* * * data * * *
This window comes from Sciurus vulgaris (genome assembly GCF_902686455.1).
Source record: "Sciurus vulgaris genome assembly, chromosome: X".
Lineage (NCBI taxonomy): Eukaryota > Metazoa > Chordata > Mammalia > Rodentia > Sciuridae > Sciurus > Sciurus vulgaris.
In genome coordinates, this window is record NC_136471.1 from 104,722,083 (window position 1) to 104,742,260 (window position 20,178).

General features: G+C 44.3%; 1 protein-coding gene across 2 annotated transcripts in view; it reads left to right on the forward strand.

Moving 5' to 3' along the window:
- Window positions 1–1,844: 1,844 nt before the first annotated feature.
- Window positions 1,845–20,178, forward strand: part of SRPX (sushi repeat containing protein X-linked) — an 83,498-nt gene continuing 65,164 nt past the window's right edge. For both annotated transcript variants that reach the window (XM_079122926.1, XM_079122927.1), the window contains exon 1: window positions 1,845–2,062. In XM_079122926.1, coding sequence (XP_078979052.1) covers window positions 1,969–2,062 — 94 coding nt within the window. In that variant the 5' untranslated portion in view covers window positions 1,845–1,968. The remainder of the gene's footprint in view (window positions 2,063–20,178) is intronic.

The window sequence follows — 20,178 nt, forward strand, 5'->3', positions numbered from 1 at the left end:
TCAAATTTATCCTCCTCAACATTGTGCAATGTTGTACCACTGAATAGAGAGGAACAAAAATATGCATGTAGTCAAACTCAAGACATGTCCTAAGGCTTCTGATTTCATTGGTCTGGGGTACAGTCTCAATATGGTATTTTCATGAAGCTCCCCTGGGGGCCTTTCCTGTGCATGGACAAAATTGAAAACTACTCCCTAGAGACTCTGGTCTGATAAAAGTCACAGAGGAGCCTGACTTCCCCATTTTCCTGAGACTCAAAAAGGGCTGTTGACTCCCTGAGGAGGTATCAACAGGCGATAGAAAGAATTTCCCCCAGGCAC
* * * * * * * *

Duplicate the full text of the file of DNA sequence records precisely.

This window comes from Sciurus vulgaris (genome assembly GCF_902686455.1).
Source record: "Sciurus vulgaris genome assembly, chromosome: X".
Lineage (NCBI taxonomy): Eukaryota > Metazoa > Chordata > Mammalia > Rodentia > Sciuridae > Sciurus > Sciurus vulgaris.
In genome coordinates, this window is record NC_136471.1 from 104,722,083 (window position 1) to 104,742,260 (window position 20,178).

General features: G+C 44.3%; 1 protein-coding gene across 2 annotated transcripts in view; it reads left to right on the forward strand.

Moving 5' to 3' along the window:
- Window positions 1–1,844: 1,844 nt before the first annotated feature.
- Window positions 1,845–20,178, forward strand: part of SRPX (sushi repeat containing protein X-linked) — an 83,498-nt gene continuing 65,164 nt past the window's right edge. For both annotated transcript variants that reach the window (XM_079122926.1, XM_079122927.1), the window contains exon 1: window positions 1,845–2,062. In XM_079122926.1, coding sequence (XP_078979052.1) covers window positions 1,969–2,062 — 94 coding nt within the window. In that variant the 5' untranslated portion in view covers window positions 1,845–1,968. The remainder of the gene's footprint in view (window positions 2,063–20,178) is intronic.

The window sequence follows — 20,178 nt, forward strand, 5'->3', positions numbered from 1 at the left end:
TCAAATTTATCCTCCTCAACATTGTGCAATGTTGTACCACTGAATAGAGAGGAACAAAAATATGCATGTAGTCAAACTCAAGACATGTCCTAAGGCTTCTGATTTCATTGGTCTGGGGTACAGTCTCAATATGGTATTTTCATGAAGCTCCCCTGGGGGCCTTTCCTGTGCATGGACAAAATTGAAAACTACTCCCTAGAGACTCTGGTCTGATAAAAGTCACAGAGGAGCCTGACTTCCCCATTTTCCTGAGACTCAAAAAGGGCTGTTGACTCCCTGAGGAGGTATCAACAGGCGATAGAAAGAATTTCCCCCAGGCAC